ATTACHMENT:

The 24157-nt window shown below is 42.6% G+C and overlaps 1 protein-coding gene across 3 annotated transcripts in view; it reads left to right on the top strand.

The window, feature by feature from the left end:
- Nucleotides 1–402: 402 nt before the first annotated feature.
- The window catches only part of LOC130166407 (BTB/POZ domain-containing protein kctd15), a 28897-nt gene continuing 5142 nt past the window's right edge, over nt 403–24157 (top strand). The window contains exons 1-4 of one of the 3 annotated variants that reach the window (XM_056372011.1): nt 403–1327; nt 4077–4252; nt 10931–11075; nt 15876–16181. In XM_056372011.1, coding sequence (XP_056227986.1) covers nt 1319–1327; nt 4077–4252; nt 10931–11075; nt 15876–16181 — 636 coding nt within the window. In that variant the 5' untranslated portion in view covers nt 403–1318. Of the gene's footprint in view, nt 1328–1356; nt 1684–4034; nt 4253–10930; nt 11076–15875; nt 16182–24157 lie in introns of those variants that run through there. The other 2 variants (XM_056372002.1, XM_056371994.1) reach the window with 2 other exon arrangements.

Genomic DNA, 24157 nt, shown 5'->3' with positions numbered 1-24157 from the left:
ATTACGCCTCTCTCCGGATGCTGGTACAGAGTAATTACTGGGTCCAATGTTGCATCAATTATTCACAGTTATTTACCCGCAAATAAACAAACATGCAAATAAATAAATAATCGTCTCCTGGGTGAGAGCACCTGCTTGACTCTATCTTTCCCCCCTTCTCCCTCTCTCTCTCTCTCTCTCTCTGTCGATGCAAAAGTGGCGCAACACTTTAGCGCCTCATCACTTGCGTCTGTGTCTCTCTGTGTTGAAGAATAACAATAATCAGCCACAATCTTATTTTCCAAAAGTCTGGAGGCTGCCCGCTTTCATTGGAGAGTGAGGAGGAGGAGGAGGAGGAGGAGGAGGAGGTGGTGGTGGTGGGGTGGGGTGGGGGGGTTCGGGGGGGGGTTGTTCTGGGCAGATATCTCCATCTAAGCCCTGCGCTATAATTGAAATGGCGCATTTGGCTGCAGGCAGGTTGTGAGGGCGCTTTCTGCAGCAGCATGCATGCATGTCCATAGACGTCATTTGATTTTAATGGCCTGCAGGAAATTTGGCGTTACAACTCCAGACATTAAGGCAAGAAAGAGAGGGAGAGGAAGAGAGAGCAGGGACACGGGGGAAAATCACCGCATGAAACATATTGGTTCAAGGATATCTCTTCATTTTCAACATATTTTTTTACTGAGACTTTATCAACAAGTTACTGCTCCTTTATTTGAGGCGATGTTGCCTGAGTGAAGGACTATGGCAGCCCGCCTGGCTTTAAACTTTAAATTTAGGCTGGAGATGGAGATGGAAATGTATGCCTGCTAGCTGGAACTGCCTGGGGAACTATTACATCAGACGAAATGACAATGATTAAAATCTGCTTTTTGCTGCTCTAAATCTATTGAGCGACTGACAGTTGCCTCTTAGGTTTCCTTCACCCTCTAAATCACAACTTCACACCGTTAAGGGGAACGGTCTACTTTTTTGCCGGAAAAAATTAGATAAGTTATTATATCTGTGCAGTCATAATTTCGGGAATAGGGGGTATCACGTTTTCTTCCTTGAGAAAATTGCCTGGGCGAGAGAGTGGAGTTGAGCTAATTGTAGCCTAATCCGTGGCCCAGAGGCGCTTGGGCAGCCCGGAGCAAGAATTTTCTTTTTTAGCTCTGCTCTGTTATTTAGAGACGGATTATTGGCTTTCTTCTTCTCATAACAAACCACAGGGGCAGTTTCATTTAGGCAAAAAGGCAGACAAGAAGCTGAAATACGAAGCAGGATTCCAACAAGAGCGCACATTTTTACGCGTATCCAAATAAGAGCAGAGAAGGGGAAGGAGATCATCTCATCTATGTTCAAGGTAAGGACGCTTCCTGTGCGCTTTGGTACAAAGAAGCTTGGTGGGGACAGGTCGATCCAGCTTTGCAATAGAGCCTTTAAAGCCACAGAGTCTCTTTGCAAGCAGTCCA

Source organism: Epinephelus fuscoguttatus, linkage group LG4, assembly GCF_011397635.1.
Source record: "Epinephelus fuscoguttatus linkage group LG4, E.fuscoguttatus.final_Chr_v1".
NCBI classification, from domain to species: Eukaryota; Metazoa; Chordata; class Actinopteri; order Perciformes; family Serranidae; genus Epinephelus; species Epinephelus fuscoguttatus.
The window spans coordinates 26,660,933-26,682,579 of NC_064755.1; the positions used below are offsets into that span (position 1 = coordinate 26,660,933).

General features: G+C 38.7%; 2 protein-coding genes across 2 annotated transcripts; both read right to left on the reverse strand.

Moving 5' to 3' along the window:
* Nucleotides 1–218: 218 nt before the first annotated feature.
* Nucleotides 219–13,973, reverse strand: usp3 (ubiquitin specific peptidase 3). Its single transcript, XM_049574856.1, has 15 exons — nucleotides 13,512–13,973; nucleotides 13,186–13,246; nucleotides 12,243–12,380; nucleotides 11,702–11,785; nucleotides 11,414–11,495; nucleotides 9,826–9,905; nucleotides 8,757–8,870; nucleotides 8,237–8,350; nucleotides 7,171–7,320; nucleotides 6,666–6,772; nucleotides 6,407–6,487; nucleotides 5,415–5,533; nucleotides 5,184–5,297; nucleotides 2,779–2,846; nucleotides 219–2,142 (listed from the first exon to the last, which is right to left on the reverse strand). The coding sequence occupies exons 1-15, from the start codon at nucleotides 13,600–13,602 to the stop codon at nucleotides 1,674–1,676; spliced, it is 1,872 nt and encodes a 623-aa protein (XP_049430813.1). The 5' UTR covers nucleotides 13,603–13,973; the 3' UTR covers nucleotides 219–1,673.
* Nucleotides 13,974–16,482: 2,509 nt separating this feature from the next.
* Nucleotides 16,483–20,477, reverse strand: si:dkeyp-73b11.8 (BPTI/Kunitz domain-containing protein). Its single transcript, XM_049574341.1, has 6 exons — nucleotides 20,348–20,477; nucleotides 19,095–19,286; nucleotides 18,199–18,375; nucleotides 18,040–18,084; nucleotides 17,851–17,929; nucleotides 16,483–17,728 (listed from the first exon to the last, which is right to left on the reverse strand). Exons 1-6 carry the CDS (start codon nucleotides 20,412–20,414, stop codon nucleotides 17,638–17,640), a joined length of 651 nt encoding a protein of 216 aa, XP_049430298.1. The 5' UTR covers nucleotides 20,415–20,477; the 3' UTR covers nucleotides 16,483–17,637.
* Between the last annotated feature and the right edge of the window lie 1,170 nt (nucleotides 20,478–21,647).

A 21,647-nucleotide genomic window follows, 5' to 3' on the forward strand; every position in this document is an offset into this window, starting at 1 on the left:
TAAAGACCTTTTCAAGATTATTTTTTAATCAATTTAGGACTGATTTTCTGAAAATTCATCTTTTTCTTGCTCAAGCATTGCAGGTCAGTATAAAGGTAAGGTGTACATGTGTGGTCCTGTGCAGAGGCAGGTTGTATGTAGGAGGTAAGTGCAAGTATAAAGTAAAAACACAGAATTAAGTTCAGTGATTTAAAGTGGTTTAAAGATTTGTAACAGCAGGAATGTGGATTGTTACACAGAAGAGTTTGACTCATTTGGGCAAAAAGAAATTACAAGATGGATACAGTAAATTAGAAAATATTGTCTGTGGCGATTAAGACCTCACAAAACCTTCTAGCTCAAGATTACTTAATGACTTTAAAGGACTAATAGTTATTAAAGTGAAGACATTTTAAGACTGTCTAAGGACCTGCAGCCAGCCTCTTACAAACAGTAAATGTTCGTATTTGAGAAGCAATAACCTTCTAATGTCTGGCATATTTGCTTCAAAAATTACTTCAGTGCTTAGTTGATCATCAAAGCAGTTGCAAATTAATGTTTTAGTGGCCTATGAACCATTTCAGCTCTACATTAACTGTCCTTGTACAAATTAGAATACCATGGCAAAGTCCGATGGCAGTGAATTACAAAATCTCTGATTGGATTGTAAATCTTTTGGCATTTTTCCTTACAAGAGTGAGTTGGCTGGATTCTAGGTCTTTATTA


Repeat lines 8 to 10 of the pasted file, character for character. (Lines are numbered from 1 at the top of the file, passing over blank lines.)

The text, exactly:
Source record: "Epinephelus fuscoguttatus linkage group LG4, E.fuscoguttatus.final_Chr_v1".
NCBI classification, from domain to species: Eukaryota; Metazoa; Chordata; class Actinopteri; order Perciformes; family Serranidae; genus Epinephelus; species Epinephelus fuscoguttatus.
The window spans coordinates 26,660,933-26,682,579 of NC_064755.1; the positions used below are offsets into that span (position 1 = coordinate 26,660,933).